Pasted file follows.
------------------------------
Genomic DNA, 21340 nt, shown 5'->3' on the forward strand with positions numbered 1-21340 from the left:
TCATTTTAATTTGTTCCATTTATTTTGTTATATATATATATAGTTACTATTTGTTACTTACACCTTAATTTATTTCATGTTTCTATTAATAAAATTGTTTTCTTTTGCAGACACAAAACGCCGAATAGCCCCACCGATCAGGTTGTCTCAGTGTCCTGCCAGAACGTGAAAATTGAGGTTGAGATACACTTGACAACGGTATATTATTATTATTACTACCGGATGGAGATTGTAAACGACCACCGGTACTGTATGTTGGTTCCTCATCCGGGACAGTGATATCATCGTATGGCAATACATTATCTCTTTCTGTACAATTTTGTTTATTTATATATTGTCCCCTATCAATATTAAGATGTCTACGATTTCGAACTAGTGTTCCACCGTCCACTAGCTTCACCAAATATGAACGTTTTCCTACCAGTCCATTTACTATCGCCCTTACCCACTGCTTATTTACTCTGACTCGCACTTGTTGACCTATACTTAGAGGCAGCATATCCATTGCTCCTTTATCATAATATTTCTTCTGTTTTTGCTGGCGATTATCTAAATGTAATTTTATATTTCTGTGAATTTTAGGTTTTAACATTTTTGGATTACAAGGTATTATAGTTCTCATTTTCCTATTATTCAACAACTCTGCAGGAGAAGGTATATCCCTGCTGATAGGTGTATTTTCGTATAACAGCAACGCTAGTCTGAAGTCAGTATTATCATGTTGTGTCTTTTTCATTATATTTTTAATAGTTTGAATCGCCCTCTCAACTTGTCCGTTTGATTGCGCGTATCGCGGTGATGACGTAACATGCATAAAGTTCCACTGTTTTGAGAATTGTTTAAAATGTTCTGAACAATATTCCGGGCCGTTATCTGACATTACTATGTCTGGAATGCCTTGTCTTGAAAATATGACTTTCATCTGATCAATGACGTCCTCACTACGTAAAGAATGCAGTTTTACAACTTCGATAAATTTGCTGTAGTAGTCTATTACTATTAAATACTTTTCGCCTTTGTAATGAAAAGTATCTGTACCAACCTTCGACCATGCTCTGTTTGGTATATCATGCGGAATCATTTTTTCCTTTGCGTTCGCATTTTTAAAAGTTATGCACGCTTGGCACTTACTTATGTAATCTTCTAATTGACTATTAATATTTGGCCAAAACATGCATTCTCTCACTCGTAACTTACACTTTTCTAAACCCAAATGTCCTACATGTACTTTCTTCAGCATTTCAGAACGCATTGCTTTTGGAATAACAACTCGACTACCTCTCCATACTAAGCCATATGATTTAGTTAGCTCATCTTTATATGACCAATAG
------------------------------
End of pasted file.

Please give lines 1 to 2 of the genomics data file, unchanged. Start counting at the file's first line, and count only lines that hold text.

Genomic DNA, 21340 nt, shown 5'->3' on the forward strand with positions numbered 1-21340 from the left:
TCATTTTAATTTGTTCCATTTATTTTGTTATATATATATATAGTTACTATTTGTTACTTACACCTTAATTTATTTCATGTTTCTATTAATAAAATTGTTTTCTTTTGCAGACACAAAACGCCGAATAGCCCCACCGATCAGGTTGTCTCAGTGTCCTGCCAGAACGTGAAAATTGAGGTTGAGATACACTTGACAACGGTATATTATTATTATTACTACCGGATGGAGATTGTAAACGACCACCGGTACTGTATGTTGGTTCCTCATCCGGGACAGTGATATCATCGTATGGCAATACATTATCTCTTTCTGTACAATTTTGTTTATTTATATATTGTCCCCTATCAATATTAAGATGTCTACGATTTCGAACTAGTGTTCCACCGTCCACTAGCTTCACCAAATATGAACGTTTTCCTACCAGTCCATTTACTATCGCCCTTACCCACTGCTTATTTACTCTGACTCGCACTTGTTGACCTATACTTAGAGGCAGCATATCCATTGCTCCTTTATCATAATATTTCTTCTGTTTTTGCTGGCGATTATCTAAATGTAATTTTATATTTCTGTGAATTTTAGGTTTTAACATTTTTGGATTACAAGGTATTATAGTTCTCATTTTCCTATTATTCAACAACTCTGCAGGAGAAGGTATATCCCTGCTGATAGGTGTATTTTCGTATAACAGCAACGCTAGTCTGAAGTCAGTATTATCATGTTGTGTCTTTTTCATTATATTTTTAATAGTTTGAATCGCCCTCTCAACTTGTCCGTTTGATTGCGCGTATCGCGGTGATGACGTAACATGCATAAAGTTCCACTGTTTTGAGAATTGTTTAAAATGTTCTGAACAATATTCCGGGCCGTTATCTGACATTACTATGTCTGGAATGCCTTGTCTTGAAAATATGACTTTCATCTGATCAATGACGTCCTCACTACGTAAAGAATGCAGTTTTACAACTTCGATAAATTTGCTGTAGTAGTCTATTACTATTAAATACTTTTCGCCTTTGTAATGAAAAGTATCTGTACCAACCTTCGACCATGCTCTGTTTGGTATATCATGCGGAATCATTTTTTCCTTTGCGTTCGCATTTTTAAAAGTTATGCACGCTTGGCACTTACTTATGTAATCTTCTAATTGACTATTAATATTTGGCCAAAACATGCATTCTCTCACTCGTAACTTACACTTTTCTAAACCCAAATGTCCTACATGTACTTTCTTCAGCATTTCAGAACGCATTGCTTTTGGAATAACAACTCGACTACCTCTCCATACTAAGCCATATGATTTAGTTAGCTCATCTTTATATGACCAATAG